When it comes to cars, we Americans traditionally like power, and when this generation debuted, some people decried at the Mazda6’s lack of a V6 option (previous 6s’ always had the option of a V6). All three versions (Sport, Touring, and Grand Touring) have to make due with a “SkyActiv” 184 horsepower 2.5 liter four cylinder engine. The 184 horsepower rating has been lambasted for being too little, but surprisingly, I think the 2.5L is enough engine for the car. This car is about handling, not power, and even then, it still does the job. The four cylinder propels the 6 with enough authority to keep up with traffic, and it revs sweetly to the limit. It feels eager and strong throughout the powerband. The only transmission available with the top of the line Grand Touring version is a six speed automatic. The Sport and Touring come standard with a six speed manual transmission with the auto optional. It provides adequate shifts, and the manumatic works fine enough. But the thing is, this is a driver’s machine, and in my opinion, you’re better off with six speed manual. I recently test drove a 2015 6 Touring 6MT, and I was blown away. The manual makes a great car even better. So my advice? Get the manual and save yourself about $1,500 in the process. Fuel economy is superb with 40 mpg highway possible. Instead of spending millions in developing hybrids like its competitors did, Mazda simply invested in new engines dubbed “SkyActiv” with new technologies to ensure that no compromises were made in pursuit of fuel efficiency. These new technologies consist of high compression ratio (usually reserved for diesels), direct injection, novel exhaust and manifold systems which all contribute to its class leading fuel economy figures with around 32 mpg overall with no drivability compromises expected usually associated with hybrids.
One area that I would criticize the car is that even though it feels upscale to drive, the refinement is a reminder that this is a mainstream family sedan. Noticeable wind roar permeates through the cabin, and the tires let in more road noise than necessary. I drive a Honda Pilot which is very noisy itself, so the Mazda’s noise level does not faze me, but I sense that future buyers might be put off by it. The four cylinder remains muted at low revs, and it sings sweetly to its redline.
Another area that I wish Mazda paid attention to is its interior. While the exterior puts the Mazda in uncharted territory, the interior fails to make the promises that the exterior makes. The interior just doesn’t feel that special enough, and fit and finish could be better. The touch screen navigation screen is too small, and because of this, the interface is scrunched in the tiny screen, making some functions hard to see or access. However, the touchscreen interface works well, and pairing your phone via Bluetooth is straightforward as are the climate control system. The navigation interface utilizes a BMW-style controller located aft of the gear lever. The cabin is a bit narrow, if you are used to a Honda Accord or a Toyota Camry, but the way I see it, the Mazda complements its sporty character with a snug interior. Tall drivers may find it a bit too tight though, especially in the rear. The driving position is spot on as I immediately feel at home as soon as I sat in the front seat. The seats have the right amount of contouring and support, and there is decent bolstering. The amount of bolstering could mean that some people might find the seats confining though. One feature that some cars sometimes exclude is a foot rest (even my Honda Pilot doesn’t have one), but luckily the Mazda includes such a thing. The trunk is large, and it should be able to accommodate most people’s needs. The rear seat is cramped for three adults, but two adults should find it easy to get comfortable provided they are not too tall. This top of the line Grand Touring model comes standard with goodies such as blind detection warning system and a “rear cross-traffic system alert”. The former alerts you if a car is coming up in your blind detection system while the latter alerts you of oncoming traffic as you are backing out of a spot which is useful, given that the rear visibility could be better. The gauges are easy to read, but cabin storage is a bit lacking.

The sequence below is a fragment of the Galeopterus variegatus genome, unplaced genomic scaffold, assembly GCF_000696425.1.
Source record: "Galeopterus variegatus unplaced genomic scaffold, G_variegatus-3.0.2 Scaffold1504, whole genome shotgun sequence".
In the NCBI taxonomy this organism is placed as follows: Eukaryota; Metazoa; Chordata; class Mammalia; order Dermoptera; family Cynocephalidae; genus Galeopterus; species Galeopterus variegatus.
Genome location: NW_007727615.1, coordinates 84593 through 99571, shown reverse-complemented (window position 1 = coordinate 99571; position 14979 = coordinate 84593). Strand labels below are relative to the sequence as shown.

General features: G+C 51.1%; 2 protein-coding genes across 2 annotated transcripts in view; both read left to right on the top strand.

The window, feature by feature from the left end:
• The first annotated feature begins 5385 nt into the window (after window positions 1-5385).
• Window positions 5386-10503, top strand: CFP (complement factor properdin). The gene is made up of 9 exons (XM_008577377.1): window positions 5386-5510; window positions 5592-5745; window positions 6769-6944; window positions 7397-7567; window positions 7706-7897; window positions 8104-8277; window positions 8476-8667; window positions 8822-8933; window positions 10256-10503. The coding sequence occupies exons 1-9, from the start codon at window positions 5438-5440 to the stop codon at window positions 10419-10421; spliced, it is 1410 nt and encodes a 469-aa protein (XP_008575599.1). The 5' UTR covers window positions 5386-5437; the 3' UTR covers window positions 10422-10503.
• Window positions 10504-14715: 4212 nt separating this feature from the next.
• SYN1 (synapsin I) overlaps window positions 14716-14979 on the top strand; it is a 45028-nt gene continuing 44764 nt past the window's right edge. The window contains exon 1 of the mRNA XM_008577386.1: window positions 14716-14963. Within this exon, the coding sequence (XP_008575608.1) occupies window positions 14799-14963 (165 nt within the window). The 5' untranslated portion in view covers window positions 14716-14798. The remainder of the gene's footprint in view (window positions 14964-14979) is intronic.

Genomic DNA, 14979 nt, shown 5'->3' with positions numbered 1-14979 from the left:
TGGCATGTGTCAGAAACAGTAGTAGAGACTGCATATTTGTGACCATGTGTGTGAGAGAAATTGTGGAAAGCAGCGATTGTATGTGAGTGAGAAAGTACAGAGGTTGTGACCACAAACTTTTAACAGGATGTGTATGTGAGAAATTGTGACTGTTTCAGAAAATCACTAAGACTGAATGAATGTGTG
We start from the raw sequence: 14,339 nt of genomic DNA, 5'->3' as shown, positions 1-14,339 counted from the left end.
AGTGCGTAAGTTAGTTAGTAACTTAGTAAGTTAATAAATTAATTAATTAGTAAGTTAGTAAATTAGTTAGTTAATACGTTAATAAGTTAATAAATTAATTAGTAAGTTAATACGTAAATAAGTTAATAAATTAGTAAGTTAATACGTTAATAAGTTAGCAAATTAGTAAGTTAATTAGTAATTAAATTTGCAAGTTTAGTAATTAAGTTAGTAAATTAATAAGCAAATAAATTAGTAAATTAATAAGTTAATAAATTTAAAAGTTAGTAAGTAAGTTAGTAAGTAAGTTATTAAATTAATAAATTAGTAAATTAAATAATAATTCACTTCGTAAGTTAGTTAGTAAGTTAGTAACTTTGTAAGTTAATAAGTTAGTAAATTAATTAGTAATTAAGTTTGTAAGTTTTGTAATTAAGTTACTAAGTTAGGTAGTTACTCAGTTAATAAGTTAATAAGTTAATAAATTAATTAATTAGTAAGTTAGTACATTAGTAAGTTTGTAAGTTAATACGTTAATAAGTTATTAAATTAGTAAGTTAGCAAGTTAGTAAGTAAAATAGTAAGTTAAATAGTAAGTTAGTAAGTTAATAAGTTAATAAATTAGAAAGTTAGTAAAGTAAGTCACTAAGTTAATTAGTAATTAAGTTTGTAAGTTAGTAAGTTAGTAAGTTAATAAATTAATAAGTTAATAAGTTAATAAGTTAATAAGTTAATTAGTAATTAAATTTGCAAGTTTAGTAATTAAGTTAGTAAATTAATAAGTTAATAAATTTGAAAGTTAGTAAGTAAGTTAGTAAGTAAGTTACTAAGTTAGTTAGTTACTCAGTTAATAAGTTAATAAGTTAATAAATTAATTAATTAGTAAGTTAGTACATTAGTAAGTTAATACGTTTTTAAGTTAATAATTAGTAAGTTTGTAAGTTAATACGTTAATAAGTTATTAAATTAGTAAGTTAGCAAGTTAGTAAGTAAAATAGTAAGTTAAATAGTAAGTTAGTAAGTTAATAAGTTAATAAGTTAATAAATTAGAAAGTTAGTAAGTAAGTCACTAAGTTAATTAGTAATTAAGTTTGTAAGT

When the latest Mazda6 debuted in late 2013 as a 2014 model, I initially thought, “Dang, what a beauty!” But the voice of reason in me was still drawn to the Honda Accord (especially the Sport version in grey with the 6 speed manual). I kept thinking, it is just not practical or roomy enough. Then I drove it. And all of sudden the Accord Sport seemed like wallflower compared to the Mazda6. Mazda has always been my favorite automotive company because of their principles. They have not shed their brand integrity for more sales. What I mean is that in an increasing trend where car manufacturers are changing their vehicles and alienating their loyal customers for more sales, Mazda has resisted the need to change. Most people would think this is a bad thing, but I truly applaud Mazda for doing so. The way I see it, Mazda is giving us common folk the sports car experience reserved for luxury brand customers. The Mazda6 is a fine example of that. For starters, it looks like a million bucks, drives like a sports sedan and has fuel efficiency in spades. To cup it all, it is comfortable and family oriented (somewhat). Sure, the noisy cabin is a drawback, but after driving a Honda Pilot and a BMW with run flat tires, I can’t say that it is any different. What really cinched my love for this car was a test drive in a 2016 Mazda6 Touring with the six speed manual. Let me tell you, it is absolute perfection. If I had the money to buy a brand new car, this would be it. This is a car that I would happily rack miles up, and I would take it for road trips all over the country. As Mazda said, if a car is not worth driving, it is not worth building. Nuff Said.